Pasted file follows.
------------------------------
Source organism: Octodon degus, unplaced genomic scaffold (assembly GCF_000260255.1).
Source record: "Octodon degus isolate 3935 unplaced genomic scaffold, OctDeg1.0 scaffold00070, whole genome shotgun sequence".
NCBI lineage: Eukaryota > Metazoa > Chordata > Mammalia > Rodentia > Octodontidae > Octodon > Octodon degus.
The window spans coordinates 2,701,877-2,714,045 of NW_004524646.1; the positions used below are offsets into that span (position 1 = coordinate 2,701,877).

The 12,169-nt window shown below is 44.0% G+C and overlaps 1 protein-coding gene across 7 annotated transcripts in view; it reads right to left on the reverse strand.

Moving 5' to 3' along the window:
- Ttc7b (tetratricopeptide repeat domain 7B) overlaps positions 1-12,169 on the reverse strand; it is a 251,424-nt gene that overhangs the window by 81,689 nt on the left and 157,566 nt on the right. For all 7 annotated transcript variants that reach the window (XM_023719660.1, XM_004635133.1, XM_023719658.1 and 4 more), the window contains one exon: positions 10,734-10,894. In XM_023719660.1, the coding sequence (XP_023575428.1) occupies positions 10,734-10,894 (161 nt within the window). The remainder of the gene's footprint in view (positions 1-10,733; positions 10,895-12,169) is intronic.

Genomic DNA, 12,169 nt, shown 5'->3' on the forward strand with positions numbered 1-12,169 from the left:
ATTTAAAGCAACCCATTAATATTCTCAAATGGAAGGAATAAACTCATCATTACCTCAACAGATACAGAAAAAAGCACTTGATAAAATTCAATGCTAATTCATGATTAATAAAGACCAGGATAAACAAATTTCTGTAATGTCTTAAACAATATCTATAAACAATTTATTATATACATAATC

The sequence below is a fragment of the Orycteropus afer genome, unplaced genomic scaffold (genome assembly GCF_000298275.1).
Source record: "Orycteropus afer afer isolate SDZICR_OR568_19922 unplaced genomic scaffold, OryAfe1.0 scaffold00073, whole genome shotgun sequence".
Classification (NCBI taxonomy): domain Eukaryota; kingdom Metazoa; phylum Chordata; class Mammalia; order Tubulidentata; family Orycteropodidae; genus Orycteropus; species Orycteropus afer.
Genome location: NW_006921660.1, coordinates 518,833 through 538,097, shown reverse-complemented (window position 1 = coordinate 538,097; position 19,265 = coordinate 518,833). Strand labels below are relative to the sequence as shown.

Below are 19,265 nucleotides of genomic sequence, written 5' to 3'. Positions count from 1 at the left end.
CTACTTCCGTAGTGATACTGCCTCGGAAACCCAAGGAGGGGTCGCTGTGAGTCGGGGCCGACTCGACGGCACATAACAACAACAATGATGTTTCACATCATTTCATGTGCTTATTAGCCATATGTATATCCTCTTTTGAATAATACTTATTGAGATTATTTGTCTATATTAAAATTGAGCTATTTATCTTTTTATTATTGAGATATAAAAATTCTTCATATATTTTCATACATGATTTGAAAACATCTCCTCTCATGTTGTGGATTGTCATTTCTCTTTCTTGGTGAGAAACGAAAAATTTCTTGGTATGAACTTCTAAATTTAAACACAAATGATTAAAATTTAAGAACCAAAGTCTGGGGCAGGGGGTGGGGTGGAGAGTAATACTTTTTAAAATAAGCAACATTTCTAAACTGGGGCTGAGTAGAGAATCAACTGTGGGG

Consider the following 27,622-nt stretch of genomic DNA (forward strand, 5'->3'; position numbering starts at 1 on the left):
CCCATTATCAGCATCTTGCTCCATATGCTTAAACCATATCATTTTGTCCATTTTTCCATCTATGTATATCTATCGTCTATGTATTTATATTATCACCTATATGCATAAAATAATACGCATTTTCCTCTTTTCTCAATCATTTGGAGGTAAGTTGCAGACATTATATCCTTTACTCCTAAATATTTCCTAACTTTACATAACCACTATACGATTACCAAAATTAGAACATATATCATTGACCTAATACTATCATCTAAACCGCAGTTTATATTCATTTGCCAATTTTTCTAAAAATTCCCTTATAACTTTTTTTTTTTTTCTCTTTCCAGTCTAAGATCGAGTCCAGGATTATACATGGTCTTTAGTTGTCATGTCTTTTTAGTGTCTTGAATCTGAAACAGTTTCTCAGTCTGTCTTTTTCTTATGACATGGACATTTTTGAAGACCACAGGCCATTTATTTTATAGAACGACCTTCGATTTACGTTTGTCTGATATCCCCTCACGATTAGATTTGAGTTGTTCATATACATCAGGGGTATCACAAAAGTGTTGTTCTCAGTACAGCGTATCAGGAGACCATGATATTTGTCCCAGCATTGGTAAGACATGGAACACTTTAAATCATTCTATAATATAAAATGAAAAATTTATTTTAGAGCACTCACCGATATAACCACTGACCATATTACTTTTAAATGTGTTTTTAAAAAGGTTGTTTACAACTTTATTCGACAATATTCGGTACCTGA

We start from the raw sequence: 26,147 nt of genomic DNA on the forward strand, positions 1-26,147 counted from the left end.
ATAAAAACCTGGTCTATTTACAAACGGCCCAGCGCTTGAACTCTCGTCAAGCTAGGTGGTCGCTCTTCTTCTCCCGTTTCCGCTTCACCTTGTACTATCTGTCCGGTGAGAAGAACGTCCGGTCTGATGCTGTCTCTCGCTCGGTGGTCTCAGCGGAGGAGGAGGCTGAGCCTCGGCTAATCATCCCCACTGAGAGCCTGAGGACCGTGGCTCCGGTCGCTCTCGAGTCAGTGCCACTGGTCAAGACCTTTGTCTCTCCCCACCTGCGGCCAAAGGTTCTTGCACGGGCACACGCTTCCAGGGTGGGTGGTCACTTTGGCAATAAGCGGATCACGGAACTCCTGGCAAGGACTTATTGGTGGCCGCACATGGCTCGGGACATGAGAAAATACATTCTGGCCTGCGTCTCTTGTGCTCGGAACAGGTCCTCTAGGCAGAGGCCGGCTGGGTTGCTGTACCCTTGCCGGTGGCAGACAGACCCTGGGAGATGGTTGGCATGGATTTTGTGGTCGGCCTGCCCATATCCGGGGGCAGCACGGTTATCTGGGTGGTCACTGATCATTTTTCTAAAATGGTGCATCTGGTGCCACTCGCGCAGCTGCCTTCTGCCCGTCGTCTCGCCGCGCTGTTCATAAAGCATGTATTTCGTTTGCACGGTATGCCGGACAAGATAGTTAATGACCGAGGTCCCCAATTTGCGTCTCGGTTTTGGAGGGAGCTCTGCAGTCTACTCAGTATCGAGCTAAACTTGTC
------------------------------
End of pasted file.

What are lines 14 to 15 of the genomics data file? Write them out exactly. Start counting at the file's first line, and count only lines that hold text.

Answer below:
Below are 19,265 nucleotides of genomic sequence, written 5' to 3'. Positions count from 1 at the left end.
CTACTTCCGTAGTGATACTGCCTCGGAAACCCAAGGAGGGGTCGCTGTGAGTCGGGGCCGACTCGACGGCACATAACAACAACAATGATGTTTCACATCATTTCATGTGCTTATTAGCCATATGTATATCCTCTTTTGAATAATACTTATTGAGATTATTTGTCTATATTAAAATTGAGCTATTTATCTTTTTATTATTGAGATATAAAAATTCTTCATATATTTTCATACATGATTTGAAAACATCTCCTCTCATGTTGTGGATTGTCATTTCTCTTTCTTGGTGAGAAACGAAAAATTTCTTGGTATGAACTTCTAAATTTAAACACAAATGATTAAAATTTAAGAACCAAAGTCTGGGGCAGGGGGTGGGGTGGAGAGTAATACTTTTTAAAATAAGCAACATTTCTAAACTGGGGCTGAGTAGAGAATCAACTGTGGGG